• for the Pope: Très Saint Père, humblement prosterné aux pieds de Votre Sainteté et implorant la faveur de la bénédiction apostolique, ("Most Holy Father, humbly bowing down before the feet of Your Holiness and begging for the favour of the apostolic benediction,")
    • for the Ecumenical Patriarch of Constantinople: Très Saint Père, ("Most Holy Father")
    • Monsieur le Cardinal, or less formally Éminence, (formerly (Illustrissime et) Éminentissime Seigneur, "(Most Illustrious and) Most Eminent Lord", now disused) for a Cardinal of the Roman Catholic Church
    • for a papal nunzio, Monseigneur, in private correspondence, and Monsieur le Nonce, for official uses
    • for a catholic prelate or a catholic or orthodox bishop, archbishop or patriarch: Monseigneur, ("Mylord"). For bishops/archbishops/patriarchs it is possible to be more formal and write Monseigneur l'Évèque / l'Archevêque / le Patriarche,
    • for the superior of a catholic or orthodox religious order: Mon Très Révérend Père or Révérendissime Père / Ma Très Révérende Mère or Révérendissime Mère ("Most Reverend Father/Mother"). Various specific salutations exist for some orders.
    • for a catholic or orthodox parish priest / archpriest / priest: Mon Père or Monsieur le Curé / l'Archiprêtre / l'Abbé
    • for a monk: Mon Père ("My Father") or Mon Frère ("My Brother"), depending on the order
    • for a nun: Ma Mère ("My Mother") or Ma Sœur ("My Sister"), depending on the order
if the writer knows well the priest/monk/nun recipient, it is possible to use (Très) Cher Père, (Très) Cher Frère, (Très) Chère Mère, (Très) Chère Sœur,: "(Most) Dear Father/Brother/Mother/Sister".
  • for members of the army:
    • for a navy general officer: Amiral,
    • for a male general officer (except navy): a male writer will use Mon Général, and a female writer Général,
    • for a female general officer (except navy): Général,
    • for a navy superior officer: Commandant
    • for a male superior officer (except navy): a male writer will use Mon Colonel / Mon Commandant, and a female writer Colonel / Commandant according to the rank of the officer,
    • for a female superior officer (except navy): Colonel / Commandant according to the rank of the officer,
    • for other members of the army: Monsieur / Madame.

German

German has two types of general salutations that are mutually distinguishable from one another - a formal and an informal form.

The formal form usually begins with Sehr geehrte(r) (lit. very honored) and the formal social title (and, if necessary, professional title) of the recipient together with surname is always used (e.g. Sehr geehrter Herr Schmidt, Sehr geehrte Frau Meier). Sehr geehrte(r) is never used with forenames alone, although, rare as it is, it is possible to include the full name (e.g. Sehr geehrter Herr Johann Schmidt). With an unknown recipient, Sehr geehrte Damen und Herren is used with no variation on this.

Informal salutations in German tend to begin with Liebe(r) (e.g. Lieber Paul, Liebe Annette)

Specific salutations appear in German very similar to the way they do in English, with the exception that in the address block of a letter German must include all or multiple salutations that can be abbreviated Herr Dr. Schmidt, or Herr Prof. Prof. Dr. Lamotke. While in the opening of a letter the direct salutation is reduced to only the most important title and not abbreviated Sehr geehrter Herr Doktor Schmidt, or Sehr geehrter Herr Professor Lamotke. The same applies to female variants Frau Prof. Prof. Dr. Lamotke, and Sehr geehrte Frau Professor Lamotke.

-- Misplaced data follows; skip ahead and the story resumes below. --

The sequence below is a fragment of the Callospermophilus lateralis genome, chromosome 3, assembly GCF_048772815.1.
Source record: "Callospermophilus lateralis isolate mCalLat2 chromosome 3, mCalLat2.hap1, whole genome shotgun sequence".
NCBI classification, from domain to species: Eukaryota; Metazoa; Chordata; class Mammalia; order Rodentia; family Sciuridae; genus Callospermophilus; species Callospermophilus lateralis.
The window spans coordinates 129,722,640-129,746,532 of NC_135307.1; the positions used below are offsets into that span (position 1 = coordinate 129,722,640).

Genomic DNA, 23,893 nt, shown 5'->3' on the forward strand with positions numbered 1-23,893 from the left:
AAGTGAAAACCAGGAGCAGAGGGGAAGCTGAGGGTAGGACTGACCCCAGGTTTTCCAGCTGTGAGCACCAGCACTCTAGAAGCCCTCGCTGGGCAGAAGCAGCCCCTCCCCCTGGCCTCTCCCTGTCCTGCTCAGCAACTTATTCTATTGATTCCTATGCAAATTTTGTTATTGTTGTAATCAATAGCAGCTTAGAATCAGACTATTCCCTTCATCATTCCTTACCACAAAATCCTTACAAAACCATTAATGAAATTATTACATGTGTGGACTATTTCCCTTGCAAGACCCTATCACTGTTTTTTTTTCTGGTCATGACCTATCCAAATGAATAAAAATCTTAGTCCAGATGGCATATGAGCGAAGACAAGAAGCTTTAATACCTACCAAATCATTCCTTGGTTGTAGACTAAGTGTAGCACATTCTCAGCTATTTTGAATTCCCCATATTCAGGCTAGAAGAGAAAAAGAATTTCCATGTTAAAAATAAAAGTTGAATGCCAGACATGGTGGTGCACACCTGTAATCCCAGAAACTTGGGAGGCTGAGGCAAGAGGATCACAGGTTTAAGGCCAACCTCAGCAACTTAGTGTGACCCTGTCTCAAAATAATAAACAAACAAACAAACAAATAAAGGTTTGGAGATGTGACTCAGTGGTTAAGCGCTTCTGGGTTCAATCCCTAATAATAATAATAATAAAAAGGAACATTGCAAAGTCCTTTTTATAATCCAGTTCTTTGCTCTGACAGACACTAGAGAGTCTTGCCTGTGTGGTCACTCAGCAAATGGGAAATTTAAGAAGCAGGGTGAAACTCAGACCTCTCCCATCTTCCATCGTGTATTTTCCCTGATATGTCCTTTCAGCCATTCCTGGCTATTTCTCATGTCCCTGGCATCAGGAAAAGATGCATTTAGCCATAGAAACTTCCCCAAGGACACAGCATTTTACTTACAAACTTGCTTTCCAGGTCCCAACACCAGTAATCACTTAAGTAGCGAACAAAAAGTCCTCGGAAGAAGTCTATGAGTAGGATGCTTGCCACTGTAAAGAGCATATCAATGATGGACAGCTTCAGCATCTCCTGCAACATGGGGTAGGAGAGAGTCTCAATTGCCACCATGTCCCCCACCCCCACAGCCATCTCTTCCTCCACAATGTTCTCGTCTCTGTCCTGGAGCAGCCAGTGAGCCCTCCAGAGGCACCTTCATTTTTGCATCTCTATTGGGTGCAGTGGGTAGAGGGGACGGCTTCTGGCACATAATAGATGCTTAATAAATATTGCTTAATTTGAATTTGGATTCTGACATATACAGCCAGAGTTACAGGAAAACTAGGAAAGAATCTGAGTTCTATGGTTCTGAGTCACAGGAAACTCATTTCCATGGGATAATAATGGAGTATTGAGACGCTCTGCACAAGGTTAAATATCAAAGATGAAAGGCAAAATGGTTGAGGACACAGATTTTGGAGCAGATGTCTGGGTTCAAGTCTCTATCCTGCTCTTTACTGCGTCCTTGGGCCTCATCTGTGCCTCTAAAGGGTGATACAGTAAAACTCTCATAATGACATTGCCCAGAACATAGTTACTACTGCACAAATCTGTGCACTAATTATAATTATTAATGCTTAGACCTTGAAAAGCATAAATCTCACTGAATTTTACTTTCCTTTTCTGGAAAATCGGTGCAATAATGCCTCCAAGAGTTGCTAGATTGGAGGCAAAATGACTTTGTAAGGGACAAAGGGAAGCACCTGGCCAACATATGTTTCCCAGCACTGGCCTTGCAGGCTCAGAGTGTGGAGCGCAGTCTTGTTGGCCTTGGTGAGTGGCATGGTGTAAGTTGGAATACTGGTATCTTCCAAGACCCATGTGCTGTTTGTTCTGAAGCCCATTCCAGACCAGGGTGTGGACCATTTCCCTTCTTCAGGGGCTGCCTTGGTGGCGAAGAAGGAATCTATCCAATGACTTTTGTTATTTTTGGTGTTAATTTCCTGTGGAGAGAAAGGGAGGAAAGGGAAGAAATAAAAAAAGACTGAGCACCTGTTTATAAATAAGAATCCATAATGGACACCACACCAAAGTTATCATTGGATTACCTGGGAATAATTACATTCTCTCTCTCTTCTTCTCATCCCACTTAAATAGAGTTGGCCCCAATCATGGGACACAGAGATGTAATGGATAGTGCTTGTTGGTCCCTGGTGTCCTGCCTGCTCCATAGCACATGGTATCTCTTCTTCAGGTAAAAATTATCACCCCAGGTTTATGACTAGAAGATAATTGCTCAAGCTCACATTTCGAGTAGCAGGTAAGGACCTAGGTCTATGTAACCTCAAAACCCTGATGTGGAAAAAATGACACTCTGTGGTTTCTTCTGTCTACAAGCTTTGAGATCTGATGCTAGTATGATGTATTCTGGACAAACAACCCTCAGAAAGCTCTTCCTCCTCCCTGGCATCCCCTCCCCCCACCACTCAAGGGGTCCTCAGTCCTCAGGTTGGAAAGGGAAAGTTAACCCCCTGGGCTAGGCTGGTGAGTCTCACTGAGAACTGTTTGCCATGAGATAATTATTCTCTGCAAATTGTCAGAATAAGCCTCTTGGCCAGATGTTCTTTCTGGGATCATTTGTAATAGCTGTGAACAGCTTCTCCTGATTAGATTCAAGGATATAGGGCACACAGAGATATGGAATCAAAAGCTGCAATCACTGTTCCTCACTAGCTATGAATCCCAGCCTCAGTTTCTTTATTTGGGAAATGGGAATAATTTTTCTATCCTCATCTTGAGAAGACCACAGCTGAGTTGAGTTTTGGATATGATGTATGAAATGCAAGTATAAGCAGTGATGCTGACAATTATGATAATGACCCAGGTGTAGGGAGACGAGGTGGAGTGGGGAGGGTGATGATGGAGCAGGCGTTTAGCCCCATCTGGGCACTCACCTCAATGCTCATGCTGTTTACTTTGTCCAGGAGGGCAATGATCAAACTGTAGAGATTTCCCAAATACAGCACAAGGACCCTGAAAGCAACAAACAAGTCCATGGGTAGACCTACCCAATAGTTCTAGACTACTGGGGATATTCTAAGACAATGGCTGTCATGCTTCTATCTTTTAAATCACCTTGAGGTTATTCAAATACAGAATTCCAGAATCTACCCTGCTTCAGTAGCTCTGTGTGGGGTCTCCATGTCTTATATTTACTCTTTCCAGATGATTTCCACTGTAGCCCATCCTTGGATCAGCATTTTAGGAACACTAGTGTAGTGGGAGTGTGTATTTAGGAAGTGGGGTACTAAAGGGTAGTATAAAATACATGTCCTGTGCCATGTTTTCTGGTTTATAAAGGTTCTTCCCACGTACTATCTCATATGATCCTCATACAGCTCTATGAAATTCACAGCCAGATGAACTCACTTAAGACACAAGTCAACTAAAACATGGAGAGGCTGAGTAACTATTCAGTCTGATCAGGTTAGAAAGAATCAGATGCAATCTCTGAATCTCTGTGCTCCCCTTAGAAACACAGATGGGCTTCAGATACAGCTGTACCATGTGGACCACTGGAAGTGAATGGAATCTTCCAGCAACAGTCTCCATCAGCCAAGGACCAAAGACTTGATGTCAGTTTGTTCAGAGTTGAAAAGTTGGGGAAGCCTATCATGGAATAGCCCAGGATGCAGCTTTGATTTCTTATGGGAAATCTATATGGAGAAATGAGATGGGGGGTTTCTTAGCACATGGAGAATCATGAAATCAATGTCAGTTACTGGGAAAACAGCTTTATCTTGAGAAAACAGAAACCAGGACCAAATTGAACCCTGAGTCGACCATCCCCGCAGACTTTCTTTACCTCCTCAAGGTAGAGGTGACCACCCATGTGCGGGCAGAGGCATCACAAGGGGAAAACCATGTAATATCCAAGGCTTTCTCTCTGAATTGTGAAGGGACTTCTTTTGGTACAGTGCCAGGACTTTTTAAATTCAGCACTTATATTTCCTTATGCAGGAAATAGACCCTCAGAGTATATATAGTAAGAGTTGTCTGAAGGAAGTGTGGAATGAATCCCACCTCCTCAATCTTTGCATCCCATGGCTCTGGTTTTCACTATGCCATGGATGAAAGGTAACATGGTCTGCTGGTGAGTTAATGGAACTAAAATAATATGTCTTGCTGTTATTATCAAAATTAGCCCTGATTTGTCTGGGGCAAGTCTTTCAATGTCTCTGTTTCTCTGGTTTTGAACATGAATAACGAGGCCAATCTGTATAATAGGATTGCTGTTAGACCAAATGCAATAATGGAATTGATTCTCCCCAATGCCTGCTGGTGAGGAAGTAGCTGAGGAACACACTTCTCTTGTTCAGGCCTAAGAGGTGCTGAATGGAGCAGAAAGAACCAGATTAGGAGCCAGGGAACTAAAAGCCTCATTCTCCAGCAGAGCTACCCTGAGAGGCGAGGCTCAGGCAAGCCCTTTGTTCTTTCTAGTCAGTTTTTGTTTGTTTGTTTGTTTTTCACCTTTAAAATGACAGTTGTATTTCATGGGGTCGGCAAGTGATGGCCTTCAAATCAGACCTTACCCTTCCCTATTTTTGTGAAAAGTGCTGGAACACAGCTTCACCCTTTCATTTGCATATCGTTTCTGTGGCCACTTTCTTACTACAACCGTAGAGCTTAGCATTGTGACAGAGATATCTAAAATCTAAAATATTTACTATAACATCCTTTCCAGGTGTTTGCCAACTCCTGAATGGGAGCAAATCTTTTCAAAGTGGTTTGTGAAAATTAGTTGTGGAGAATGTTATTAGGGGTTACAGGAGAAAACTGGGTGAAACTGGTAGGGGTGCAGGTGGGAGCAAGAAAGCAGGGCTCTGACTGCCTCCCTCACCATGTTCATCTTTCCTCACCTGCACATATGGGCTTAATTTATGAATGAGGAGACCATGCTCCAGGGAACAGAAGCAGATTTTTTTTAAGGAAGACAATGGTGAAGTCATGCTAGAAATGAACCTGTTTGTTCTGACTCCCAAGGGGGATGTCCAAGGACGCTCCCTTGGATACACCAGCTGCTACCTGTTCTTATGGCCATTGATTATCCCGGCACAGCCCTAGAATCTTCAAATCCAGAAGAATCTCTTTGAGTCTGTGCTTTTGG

Further details in the German Wikipedia article de:Anrede

Turkish

In Turkish there are two ways of salutations, formal and informal. Like most other languages, i.e. as in English, gender doesn't play a role in the salutation. When you want to address somebody in a letter etc. in a formal way like "Dear Name" you can say "Sayın Name". In this formal way you don't need to specify her/his gender. If you want to say "Dear Mr./Mrs. Name" you just have to say "Sayın Name". But if you know the title of who you concern with, it is better to specify it without name like "Sayın Doktor".

In formal salutation if you don't know the name who you concerning with, you would say "Sayın Yetkili" is something like "Dear Sir/Madam", does not have a gender pointing.

In informal way you would say "Sevgili Name", it has almost the same meaning with "Dear Name" but it just can be used for a person who is close to you.

Hindi

Formal ways of salutation include "Sri", "Sriman", "Srimati", "Chiranjeevi", "Chiranjeevi Saubhagyavathi" and "Kumari". "Sri" and "Sriman" are used to respectfully address men where as "Srimati" (Abbr: "Smt.") is used for married women. "Chiranjeevi" is used to address youngsters - boys (Abbr: "Chi.") "Chiranjeevi Saubhagyavathi" is used to address young married females. "Kumari" (Abbr: "Ku") is used to address unmarried young women.

There are other ancient systems (not in use any more) of salutations including references to Hindu Goddess Lakshmi when respectfully addressing married women and references to Ganga when addressing widows.

Russian

In correspondence and during conversations, Russian speakers use the word "Уважаемый" as a salutation, followed by the given name and patronymic. Salutations to unknown parties usually include an honorific like "Гражданин", "Господин" or "Товарищ" ("Гражданка", "Госпожа", or "Товарищ" being the feminine counterparts).





Unless indicated otherwise, the text in this article is either based on Wikipedia article "Salutation (greeting)" or another language Wikipedia page thereof used under the terms of the GNU Free Documentation License; or on original research by Jahsonic and friends. See Art and Popular Culture's copyright notice.